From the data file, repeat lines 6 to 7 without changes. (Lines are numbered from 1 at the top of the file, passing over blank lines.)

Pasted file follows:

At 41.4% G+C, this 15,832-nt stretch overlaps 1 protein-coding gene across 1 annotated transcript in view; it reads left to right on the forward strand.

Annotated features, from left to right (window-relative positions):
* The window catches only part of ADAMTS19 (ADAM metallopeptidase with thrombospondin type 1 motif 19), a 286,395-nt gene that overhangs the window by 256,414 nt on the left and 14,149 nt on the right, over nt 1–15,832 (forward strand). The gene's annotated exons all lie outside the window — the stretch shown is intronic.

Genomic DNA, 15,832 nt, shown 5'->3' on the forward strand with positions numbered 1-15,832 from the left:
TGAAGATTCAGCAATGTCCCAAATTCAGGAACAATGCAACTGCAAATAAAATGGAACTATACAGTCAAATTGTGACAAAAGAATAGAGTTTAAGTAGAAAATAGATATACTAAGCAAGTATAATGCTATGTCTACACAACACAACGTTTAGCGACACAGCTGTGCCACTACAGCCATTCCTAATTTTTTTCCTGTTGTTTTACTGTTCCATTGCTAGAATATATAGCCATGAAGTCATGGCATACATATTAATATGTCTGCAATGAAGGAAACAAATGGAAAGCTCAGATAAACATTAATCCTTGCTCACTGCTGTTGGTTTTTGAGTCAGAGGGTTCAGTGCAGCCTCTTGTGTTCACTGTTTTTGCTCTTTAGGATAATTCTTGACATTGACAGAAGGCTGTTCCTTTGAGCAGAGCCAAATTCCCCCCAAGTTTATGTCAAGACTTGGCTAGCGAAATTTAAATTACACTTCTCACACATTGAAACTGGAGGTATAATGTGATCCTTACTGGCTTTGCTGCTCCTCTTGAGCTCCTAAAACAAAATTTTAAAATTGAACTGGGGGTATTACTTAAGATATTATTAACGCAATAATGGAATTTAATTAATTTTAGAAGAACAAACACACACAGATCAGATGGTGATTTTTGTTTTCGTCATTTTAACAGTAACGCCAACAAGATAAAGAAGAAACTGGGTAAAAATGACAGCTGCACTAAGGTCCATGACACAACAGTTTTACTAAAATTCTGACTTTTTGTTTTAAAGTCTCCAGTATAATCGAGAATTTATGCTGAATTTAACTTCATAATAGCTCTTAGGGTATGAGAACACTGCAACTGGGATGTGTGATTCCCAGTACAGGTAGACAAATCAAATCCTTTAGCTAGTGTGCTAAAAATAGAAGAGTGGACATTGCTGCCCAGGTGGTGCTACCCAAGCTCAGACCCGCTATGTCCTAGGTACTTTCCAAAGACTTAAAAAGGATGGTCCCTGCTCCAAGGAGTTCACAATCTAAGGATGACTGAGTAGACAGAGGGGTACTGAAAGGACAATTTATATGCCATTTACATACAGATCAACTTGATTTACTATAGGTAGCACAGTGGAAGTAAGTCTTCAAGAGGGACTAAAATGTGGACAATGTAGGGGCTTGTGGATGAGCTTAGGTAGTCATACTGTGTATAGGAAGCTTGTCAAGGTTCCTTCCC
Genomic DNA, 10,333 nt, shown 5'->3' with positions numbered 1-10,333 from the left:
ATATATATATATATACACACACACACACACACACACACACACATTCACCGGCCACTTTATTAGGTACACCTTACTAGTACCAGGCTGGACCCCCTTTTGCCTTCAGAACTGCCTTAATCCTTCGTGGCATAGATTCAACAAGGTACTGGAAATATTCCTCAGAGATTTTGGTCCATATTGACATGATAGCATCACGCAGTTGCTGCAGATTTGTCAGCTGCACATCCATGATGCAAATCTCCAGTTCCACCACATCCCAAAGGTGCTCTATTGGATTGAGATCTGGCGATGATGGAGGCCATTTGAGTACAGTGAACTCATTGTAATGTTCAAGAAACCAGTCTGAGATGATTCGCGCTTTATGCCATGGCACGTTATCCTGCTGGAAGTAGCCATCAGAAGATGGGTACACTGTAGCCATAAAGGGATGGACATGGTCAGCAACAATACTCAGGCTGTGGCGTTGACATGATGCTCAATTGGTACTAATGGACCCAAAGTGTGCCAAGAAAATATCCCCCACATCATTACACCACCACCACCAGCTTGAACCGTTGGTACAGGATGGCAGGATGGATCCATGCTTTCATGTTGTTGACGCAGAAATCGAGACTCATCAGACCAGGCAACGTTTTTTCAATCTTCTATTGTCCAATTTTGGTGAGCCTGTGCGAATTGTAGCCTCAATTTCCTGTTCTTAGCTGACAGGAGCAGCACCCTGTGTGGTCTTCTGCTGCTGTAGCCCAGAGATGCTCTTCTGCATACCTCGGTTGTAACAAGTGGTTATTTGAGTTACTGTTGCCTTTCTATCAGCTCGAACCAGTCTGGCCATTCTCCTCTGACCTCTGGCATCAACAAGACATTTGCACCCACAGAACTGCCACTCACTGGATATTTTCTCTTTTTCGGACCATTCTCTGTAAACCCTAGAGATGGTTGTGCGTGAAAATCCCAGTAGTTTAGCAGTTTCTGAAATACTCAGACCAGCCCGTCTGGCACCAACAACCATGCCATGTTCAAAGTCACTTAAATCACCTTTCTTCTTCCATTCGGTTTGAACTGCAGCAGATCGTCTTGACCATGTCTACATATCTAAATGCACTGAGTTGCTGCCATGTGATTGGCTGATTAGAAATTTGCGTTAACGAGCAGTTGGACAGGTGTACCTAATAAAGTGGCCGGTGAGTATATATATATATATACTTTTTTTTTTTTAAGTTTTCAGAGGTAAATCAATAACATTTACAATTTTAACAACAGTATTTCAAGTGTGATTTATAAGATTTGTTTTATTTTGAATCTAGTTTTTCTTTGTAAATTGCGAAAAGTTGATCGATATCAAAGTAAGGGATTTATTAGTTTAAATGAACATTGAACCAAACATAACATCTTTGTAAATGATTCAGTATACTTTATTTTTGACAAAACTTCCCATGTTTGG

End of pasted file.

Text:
Genomic DNA, 10,333 nt, shown 5'->3' with positions numbered 1-10,333 from the left:
ATATATATATATATACACACACACACACACACACACACACACATTCACCGGCCACTTTATTAGGTACACCTTACTAGTACCAGGCTGGACCCCCTTTTGCCTTCAGAACTGCCTTAATCCTTCGTGGCATAGATTCAACAAGGTACTGGAAATATTCCTCAGAGATTTTGGTCCATATTGACATGATAGCATCACGCAGTTGCTGCAGATTTGTCAGCTGCACATCCATGATGCAAATCTCCAGTTCCACCACATCCCAAAGGTGCTCTATTGGATTGAGATCTGGCGATGATGGAGGCCATTTGAGTACAGTGAACTCATTGTAATGTTCAAGAAACCAGTCTGAGATGATTCGCGCTTTATGCCATGGCACGTTATCCTGCTGGAAGTAGCCATCAGAAGATGGGTACACTGTAGCCATAAAGGGATGGACATGGTCAGCAACAATACTCAGGCTGTGGCGTTGACATGATGCTCAATTGGTACTAATGGACCCAAAGTGTGCCAAGAAAATATCCCCCACATCATTACACCACCACCACCAGCTTGAACCGTTGGTACAGGATGGCAGGATGGATCCATGCTTTCATGTTGTTGACGCAGAAATCGAGACTCATCAGACCAGGCAACGTTTTTTCAATCTTCTATTGTCCAATTTTGGTGAGCCTGTGCGAATTGTAGCCTCAATTTCCTGTTCTTAGCTGACAGGAGCAGCACCCTGTGTGGTCTTCTGCTGCTGTAGCCCAGAGATGCTCTTCTGCATACCTCGGTTGTAACAAGTGGTTATTTGAGTTACTGTTGCCTTTCTATCAGCTCGAACCAGTCTGGCCATTCTCCTCTGACCTCTGGCATCAACAAGACATTTGCACCCACAGAACTGCCACTCACTGGATATTTTCTCTTTTTCGGACCATTCTCTGTAAACCCTAGAGATGGTTGTGCGTGAAAATCCCAGTAGTTTAGCAGTTTCTGAAATACTCAGACCAGCCCGTCTGGCACCAACAACCATGCCATGTTCAAAGTCACTTAAATCACCTTTCTTCTTCCATTCGGTTTGAACTGCAGCAGATCGTCTTGACCATGTCTACATATCTAAATGCACTGAGTTGCTGCCATGTGATTGGCTGATTAGAAATTTGCGTTAACGAGCAGTTGGACAGGTGTACCTAATAAAGTGGCCGGTGAGTATATATATATATATACTTTTTTTTTTTTAAGTTTTCAGAGGTAAATCAATAACATTTACAATTTTAACAACAGTATTTCAAGTGTGATTTATAAGATTTGTTTTATTTTGAATCTAGTTTTTCTTTGTAAATTGCGAAAAGTTGATCGATATCAAAGTAAGGGATTTATTAGTTTAAATGAACATTGAACCAAACATAACATCTTTGTAAATGATTCAGTATACTTTATTTTTGACAAAACTTCCCATGTTTGG